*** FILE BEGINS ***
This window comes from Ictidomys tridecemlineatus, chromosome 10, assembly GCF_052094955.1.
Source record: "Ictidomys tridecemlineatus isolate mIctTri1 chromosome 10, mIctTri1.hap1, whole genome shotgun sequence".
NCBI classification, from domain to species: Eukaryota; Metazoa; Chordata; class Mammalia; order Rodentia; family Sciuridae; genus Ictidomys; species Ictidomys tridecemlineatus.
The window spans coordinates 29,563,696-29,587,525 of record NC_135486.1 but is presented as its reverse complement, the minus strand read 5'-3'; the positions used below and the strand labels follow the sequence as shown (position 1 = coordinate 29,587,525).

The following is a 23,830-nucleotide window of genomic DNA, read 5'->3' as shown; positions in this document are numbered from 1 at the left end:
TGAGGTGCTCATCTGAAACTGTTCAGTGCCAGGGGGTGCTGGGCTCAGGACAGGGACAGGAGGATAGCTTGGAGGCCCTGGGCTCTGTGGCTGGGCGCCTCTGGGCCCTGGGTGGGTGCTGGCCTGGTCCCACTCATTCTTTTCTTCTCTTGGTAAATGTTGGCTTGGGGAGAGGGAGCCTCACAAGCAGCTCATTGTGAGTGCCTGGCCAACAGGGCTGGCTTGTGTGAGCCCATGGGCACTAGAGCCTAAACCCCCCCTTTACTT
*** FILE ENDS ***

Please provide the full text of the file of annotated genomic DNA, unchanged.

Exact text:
This window comes from Ictidomys tridecemlineatus, chromosome 10, assembly GCF_052094955.1.
Source record: "Ictidomys tridecemlineatus isolate mIctTri1 chromosome 10, mIctTri1.hap1, whole genome shotgun sequence".
NCBI classification, from domain to species: Eukaryota; Metazoa; Chordata; class Mammalia; order Rodentia; family Sciuridae; genus Ictidomys; species Ictidomys tridecemlineatus.
The window spans coordinates 29,563,696-29,587,525 of record NC_135486.1 but is presented as its reverse complement, the minus strand read 5'-3'; the positions used below and the strand labels follow the sequence as shown (position 1 = coordinate 29,587,525).

The following is a 23,830-nucleotide window of genomic DNA, read 5'->3' as shown; positions in this document are numbered from 1 at the left end:
TGAGGTGCTCATCTGAAACTGTTCAGTGCCAGGGGGTGCTGGGCTCAGGACAGGGACAGGAGGATAGCTTGGAGGCCCTGGGCTCTGTGGCTGGGCGCCTCTGGGCCCTGGGTGGGTGCTGGCCTGGTCCCACTCATTCTTTTCTTCTCTTGGTAAATGTTGGCTTGGGGAGAGGGAGCCTCACAAGCAGCTCATTGTGAGTGCCTGGCCAACAGGGCTGGCTTGTGTGAGCCCATGGGCACTAGAGCCTAAACCCCCCCTTTACTT